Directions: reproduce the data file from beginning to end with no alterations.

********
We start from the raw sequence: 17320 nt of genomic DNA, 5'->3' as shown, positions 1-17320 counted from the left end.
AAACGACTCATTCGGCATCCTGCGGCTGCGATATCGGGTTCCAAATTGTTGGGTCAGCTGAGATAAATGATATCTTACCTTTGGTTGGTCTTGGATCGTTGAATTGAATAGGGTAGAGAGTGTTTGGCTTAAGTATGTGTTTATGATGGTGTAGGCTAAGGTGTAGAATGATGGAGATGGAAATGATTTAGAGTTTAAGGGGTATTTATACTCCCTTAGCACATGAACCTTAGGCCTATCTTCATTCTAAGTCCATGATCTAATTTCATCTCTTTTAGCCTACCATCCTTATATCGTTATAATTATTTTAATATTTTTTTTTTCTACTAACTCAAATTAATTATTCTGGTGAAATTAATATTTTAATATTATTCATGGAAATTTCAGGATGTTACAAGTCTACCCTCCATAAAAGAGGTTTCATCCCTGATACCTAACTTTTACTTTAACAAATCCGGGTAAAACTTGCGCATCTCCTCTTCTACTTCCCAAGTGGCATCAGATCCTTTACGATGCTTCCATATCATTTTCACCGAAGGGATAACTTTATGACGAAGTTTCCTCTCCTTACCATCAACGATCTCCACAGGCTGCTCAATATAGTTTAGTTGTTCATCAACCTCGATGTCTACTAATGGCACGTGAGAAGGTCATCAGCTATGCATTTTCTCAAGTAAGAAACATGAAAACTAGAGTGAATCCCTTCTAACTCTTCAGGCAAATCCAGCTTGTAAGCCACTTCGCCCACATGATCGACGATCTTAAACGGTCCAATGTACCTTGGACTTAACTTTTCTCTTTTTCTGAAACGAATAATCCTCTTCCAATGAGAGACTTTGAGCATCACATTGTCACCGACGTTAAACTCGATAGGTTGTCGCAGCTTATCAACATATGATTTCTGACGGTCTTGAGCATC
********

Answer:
We start from the raw sequence: 17320 nt of genomic DNA, 5'->3' as shown, positions 1-17320 counted from the left end.
AAACGACTCATTCGGCATCCTGCGGCTGCGATATCGGGTTCCAAATTGTTGGGTCAGCTGAGATAAATGATATCTTACCTTTGGTTGGTCTTGGATCGTTGAATTGAATAGGGTAGAGAGTGTTTGGCTTAAGTATGTGTTTATGATGGTGTAGGCTAAGGTGTAGAATGATGGAGATGGAAATGATTTAGAGTTTAAGGGGTATTTATACTCCCTTAGCACATGAACCTTAGGCCTATCTTCATTCTAAGTCCATGATCTAATTTCATCTCTTTTAGCCTACCATCCTTATATCGTTATAATTATTTTAATATTTTTTTTTTCTACTAACTCAAATTAATTATTCTGGTGAAATTAATATTTTAATATTATTCATGGAAATTTCAGGATGTTACAAGTCTACCCTCCATAAAAGAGGTTTCATCCCTGATACCTAACTTTTACTTTAACAAATCCGGGTAAAACTTGCGCATCTCCTCTTCTACTTCCCAAGTGGCATCAGATCCTTTACGATGCTTCCATATCATTTTCACCGAAGGGATAACTTTATGACGAAGTTTCCTCTCCTTACCATCAACGATCTCCACAGGCTGCTCAATATAGTTTAGTTGTTCATCAACCTCGATGTCTACTAATGGCACGTGAGAAGGTCATCAGCTATGCATTTTCTCAAGTAAGAAACATGAAAACTAGAGTGAATCCCTTCTAACTCTTCAGGCAAATCCAGCTTGTAAGCCACTTCGCCCACATGATCGACGATCTTAAACGGTCCAATGTACCTTGGACTTAACTTTTCTCTTTTTCTGAAACGAATAATCCTCTTCCAATGAGAGACTTTGAGCATCACATTGTCACCGACGTTAAACTCGATAGGTTGTCGCAGCTTATCAACATATGATTTCTGACGGTCTTGAGCATC